Crying at night
When you tuck your pup in bed, give your pup an item that has the scent of their mother on it.
If that’s too difficult to get, to get your pup to start thinking of you as its new family, give them an item with your scent. A plush snuggle toy would be perfect to comfort them through the night.
Puppies can have sharp teeth and habitual biting can turn into a game as puppies start exploring objects. If you find your puppy biting regularly, try substituting what was bitten for a town. If it still continues, any time you feel contact with your puppies teeth, make a high-pitch “ouch” sound to teach your pet that biting hurts and it's not okay.
To stop your pup from chewing on everything in its sight, toys of different shapes, tastes and textures will help distract it from teething pain.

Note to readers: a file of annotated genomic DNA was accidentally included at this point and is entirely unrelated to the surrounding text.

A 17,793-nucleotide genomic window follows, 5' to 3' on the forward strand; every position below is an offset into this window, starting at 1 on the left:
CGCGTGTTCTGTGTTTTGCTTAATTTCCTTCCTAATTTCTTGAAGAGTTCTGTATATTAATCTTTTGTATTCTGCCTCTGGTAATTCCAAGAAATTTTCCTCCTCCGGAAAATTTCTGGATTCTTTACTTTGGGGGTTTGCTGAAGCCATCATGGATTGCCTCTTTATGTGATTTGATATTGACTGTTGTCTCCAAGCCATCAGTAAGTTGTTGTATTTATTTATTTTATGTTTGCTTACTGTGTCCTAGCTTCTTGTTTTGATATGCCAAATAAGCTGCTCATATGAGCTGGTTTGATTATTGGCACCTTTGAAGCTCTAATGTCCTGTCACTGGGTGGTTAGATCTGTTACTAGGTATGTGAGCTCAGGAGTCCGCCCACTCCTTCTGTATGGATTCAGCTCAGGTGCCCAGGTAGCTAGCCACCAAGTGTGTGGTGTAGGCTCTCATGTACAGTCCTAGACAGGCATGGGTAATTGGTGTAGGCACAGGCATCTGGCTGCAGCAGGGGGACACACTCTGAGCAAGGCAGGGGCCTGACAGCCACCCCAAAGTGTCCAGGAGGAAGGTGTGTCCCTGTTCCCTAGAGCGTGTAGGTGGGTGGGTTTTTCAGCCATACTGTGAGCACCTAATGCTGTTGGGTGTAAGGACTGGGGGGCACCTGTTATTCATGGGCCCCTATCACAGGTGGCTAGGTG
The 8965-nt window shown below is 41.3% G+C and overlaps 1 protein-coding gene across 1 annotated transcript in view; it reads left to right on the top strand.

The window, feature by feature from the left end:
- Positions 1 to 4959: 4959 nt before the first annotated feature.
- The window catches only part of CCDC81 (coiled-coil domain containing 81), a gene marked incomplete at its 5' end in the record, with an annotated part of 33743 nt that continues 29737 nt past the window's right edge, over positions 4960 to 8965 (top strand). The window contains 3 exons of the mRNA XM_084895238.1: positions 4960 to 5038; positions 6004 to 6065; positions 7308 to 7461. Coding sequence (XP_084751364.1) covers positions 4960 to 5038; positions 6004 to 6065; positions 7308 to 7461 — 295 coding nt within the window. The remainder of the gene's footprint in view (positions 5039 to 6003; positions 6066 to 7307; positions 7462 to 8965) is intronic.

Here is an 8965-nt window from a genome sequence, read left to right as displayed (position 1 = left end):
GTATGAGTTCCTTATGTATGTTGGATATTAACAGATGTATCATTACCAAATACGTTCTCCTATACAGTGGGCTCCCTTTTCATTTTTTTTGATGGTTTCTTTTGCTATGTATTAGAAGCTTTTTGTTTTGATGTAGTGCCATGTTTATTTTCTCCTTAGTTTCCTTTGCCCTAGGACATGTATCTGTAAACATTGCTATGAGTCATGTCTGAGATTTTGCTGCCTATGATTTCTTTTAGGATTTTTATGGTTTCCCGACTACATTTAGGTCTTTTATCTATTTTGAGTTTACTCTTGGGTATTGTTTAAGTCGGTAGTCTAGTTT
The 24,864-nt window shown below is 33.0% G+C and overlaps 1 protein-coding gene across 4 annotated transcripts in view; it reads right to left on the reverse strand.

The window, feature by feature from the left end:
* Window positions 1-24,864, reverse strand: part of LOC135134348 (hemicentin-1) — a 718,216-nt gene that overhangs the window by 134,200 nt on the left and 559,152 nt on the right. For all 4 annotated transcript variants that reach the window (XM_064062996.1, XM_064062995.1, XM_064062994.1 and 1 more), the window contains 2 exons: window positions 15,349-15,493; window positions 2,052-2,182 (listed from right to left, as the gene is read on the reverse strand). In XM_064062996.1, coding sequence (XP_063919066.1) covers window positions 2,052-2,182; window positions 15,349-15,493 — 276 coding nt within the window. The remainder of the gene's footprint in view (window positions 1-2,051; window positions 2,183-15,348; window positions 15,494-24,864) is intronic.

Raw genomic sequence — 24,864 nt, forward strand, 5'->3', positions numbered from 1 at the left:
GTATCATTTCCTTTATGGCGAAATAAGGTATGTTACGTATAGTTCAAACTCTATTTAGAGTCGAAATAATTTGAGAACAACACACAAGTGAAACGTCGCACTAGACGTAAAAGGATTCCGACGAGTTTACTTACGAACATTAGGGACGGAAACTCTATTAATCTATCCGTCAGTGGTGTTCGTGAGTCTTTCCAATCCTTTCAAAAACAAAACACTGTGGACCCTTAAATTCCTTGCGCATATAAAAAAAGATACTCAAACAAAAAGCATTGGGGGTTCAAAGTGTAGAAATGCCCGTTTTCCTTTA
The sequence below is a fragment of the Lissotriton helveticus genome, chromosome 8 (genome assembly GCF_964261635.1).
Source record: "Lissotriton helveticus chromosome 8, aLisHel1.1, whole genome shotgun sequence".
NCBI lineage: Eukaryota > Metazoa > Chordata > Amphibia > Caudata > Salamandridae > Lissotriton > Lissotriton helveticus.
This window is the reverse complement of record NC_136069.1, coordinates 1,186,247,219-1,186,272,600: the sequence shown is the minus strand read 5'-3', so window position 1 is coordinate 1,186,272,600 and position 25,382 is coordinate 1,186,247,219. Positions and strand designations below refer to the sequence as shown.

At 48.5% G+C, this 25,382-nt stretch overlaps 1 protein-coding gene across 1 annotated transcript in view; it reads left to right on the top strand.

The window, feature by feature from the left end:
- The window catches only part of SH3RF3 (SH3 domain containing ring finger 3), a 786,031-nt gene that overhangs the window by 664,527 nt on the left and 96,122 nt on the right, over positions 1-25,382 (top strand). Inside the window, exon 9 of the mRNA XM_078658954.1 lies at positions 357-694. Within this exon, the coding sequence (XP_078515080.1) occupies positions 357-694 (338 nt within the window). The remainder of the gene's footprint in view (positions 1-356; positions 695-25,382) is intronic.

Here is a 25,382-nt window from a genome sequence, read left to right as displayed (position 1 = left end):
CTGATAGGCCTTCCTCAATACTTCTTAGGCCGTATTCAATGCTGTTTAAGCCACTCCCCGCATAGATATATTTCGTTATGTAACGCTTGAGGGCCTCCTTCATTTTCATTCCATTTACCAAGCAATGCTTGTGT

Fear of other dogs
As puppies learn to communicate in the first few months of their lives, coming into contact with big dogs can be intimidating. As they learn to adapt to their environment, they’ll seek your guidance. If they are fearful, let them observe from a distance whilst you comfort them. If the fear persists as your pup grows older, you may need a behavior specialist. Most of the time, it helps puppies adjust to their new home.
These accidents happen quite often. Remember, don’t get angry at them, just gently re-direct them. By giving lots of praise and affection when your pup uses the right spot, they’ll learn what is acceptable. Try to use puppy pads for the early days.
This may be amusing at the start, but good puppy care involves teaching your pet that it isn’t acceptable behavior. A stern “no” should do the trick, but if that doesn’t work try sending your dog to their time-out spot and ignore them. It's important to start training in the first few weeks your pup is home to establish ground rules.